Another possible explanation, although it comes from an apocryphal source from the 2nd or 3rd centuries AD, is that the Lord’s foster father, St. Joseph, had been previously married (and widowed). According to “The History of Joseph the Carpenter” from this first marriage, [2.] “… he begot for himself sons and daughters, four sons, namely, and two daughters. Now these are their names— Judas, Justus, James, and Simon. The names of the two daughters were Assia and Lydia.” These would have been the half-brothers and sisters of the Lord.

Because of this, when Mary comes looking for Jesus in this selection, she is, as would be expected, joined by members of the extended family. Jesus extends the family even further though his adoption of those “seated in the circle” who listen to his word and believe, telling those gathered that “…whoever does the will of God is my brother and sister and mother.”

CCC: Mk 3:31-35 500

A brief study of the life of St. Jane Frances De Chantal gives us a picture of a woman of great strength of faith expressed in a life so virtuous that she was able to overcome great obstacles to provide for her family and, by establishing the Order of Visitation, bring others to faith and obedience to Jesus. Compounding the heroic virtue she demonstrated was the very environment in which her fidelity and long-suffering obedience to her faith was demonstrated. It was an era in French history when privileged decadence was rampant. In her status as Baroness she could easily have assumed a much more comfortable lifestyle. Yet she embraced humility, chastity, and charity with such strength of character as to stimulate
St. Francis de Sales to say of her “"In Madame de Chantal I have found the perfect woman, whom Solomon had difficulty in finding in Jerusalem". [4]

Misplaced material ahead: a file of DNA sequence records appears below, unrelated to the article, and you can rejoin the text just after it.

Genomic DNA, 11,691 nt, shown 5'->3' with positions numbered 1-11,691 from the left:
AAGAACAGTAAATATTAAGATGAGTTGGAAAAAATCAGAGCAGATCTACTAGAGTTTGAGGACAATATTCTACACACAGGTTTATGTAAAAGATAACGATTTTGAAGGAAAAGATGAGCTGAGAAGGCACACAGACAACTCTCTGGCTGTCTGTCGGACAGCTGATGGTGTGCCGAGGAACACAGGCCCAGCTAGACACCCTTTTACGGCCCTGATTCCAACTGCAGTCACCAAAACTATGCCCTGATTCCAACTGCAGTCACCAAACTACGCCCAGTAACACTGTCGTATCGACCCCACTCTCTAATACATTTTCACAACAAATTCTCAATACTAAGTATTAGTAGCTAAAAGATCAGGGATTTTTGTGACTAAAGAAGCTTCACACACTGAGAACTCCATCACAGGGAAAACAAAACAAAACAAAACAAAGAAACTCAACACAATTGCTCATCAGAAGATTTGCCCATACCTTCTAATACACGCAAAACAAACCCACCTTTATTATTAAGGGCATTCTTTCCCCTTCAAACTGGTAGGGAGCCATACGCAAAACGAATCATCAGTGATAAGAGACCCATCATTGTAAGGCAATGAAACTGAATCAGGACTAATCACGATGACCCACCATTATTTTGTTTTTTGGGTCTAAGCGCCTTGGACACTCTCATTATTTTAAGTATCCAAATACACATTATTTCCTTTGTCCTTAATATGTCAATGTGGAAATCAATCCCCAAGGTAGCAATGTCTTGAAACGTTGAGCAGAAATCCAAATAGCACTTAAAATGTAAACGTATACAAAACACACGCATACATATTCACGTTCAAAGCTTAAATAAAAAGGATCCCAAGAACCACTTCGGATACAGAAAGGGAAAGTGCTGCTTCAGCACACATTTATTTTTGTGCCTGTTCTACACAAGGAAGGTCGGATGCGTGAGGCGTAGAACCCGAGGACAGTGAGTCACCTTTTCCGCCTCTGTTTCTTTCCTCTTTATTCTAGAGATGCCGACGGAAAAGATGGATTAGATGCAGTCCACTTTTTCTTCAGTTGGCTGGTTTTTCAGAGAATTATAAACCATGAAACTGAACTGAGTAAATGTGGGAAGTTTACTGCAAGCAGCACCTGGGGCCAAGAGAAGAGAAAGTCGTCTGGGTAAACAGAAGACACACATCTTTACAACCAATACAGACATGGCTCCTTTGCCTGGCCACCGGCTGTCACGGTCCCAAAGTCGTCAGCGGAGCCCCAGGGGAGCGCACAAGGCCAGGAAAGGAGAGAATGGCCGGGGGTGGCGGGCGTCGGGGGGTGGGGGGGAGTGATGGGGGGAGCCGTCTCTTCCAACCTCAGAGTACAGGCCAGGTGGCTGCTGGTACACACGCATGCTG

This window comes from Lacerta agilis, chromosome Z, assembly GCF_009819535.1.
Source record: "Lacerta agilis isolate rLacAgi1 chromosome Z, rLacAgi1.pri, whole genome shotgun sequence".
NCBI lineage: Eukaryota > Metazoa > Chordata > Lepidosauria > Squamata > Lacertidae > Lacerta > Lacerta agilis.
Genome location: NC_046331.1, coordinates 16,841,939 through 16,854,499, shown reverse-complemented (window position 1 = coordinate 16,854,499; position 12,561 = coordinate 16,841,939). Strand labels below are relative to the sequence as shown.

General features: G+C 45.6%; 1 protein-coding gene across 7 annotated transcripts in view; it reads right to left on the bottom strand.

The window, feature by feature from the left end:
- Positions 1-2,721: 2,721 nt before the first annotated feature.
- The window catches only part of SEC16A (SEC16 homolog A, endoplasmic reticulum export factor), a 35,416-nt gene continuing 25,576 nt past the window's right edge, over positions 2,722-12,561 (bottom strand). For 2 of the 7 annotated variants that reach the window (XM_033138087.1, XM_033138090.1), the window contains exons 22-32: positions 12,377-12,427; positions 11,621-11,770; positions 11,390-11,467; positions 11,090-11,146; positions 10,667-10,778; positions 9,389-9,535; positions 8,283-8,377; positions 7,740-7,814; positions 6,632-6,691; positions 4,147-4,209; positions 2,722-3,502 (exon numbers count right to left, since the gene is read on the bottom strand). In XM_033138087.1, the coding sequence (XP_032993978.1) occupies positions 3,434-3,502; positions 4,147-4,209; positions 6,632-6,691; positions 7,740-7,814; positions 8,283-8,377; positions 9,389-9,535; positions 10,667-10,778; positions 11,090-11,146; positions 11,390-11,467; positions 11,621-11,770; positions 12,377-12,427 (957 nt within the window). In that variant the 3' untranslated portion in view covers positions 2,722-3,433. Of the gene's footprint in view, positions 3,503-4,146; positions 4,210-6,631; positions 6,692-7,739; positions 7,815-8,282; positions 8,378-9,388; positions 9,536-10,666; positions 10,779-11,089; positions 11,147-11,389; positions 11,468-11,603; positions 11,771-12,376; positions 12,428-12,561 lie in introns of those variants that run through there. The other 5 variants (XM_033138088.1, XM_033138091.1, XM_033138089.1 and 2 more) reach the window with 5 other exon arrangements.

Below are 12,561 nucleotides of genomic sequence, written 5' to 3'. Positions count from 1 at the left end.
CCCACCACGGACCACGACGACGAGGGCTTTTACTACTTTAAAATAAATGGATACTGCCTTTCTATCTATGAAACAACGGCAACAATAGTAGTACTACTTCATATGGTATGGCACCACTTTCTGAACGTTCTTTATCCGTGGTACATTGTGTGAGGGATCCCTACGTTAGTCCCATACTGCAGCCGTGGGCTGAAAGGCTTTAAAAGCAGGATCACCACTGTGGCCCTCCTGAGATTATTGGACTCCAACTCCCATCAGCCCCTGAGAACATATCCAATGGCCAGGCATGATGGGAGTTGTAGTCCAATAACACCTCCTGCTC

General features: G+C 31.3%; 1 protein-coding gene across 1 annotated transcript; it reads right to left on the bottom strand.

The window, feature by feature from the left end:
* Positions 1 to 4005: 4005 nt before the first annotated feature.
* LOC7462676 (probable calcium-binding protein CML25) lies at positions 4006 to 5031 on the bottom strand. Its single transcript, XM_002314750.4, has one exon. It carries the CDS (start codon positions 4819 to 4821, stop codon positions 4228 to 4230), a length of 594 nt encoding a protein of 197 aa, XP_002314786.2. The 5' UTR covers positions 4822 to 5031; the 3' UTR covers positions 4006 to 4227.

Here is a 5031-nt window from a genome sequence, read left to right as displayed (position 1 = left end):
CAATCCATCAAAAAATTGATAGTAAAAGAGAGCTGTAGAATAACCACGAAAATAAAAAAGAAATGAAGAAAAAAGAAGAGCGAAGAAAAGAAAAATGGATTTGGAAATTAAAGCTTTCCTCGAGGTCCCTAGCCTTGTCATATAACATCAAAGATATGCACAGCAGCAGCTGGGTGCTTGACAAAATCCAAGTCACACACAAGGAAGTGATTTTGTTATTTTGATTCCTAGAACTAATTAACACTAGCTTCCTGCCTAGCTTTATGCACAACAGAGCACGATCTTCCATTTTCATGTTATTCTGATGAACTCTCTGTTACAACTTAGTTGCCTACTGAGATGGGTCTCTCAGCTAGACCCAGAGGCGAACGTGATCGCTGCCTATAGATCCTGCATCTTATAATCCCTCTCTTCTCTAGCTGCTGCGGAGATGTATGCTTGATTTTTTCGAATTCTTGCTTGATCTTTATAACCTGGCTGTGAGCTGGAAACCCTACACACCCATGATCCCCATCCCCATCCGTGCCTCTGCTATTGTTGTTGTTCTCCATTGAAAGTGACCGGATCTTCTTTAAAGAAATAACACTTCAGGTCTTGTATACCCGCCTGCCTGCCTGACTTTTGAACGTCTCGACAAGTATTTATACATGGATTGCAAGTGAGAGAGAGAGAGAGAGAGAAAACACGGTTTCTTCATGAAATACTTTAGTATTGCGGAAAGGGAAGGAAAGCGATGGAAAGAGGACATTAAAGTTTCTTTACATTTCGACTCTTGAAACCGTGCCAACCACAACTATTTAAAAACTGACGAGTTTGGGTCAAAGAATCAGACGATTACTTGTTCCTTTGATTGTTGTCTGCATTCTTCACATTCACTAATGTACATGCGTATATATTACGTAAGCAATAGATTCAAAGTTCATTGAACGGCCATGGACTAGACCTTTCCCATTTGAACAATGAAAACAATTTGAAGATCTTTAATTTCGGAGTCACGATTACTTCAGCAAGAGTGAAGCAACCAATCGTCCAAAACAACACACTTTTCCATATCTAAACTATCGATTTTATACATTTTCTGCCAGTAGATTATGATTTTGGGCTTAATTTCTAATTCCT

By her life and example we see what is meant by God’s adoption of us as his Children. Jesus said in St. Mark’s Gospel above that “…whoever does the will of God is my brother and sister and mother." Clearly St. Jane accomplished that noble goal and in doing so showed us that even under the most difficult circumstances our own fidelity to the Lord will be rewarded.

Today we celebrate not just the Memorial of St. Jane Frances De Chantal and her triumphant legacy but all those, especially women who persevere in the face of great challenges and worldly pressures. May Christ’s abundant love and the strength of the Holy Spirit buoy them up and provide them with peace.


*St. Jane's feast day was moved to this date in 2002 (previously August 18) Missale Romanum, edicio typica tertia

[1] The picture is “St. Jane Frances De Chantal”, Artist and Date are UNKNOWN
[2] Text of Readings is taken from the New American Bible, Copyright © Libreria Editrice Vaticana, Excerpts from the English translation of The Roman Missal © 1973, International Committee on English in the Liturgy, Inc. All rights reserved.
[3] From the reference note on Mark 6; 3 in the NAB
[4] Pernin, R. (1910). St. Jane Frances de Chantal. In The Catholic Encyclopedia. New York: Robert Appleton Company. Retrieved August 12, 2009 from New Advent: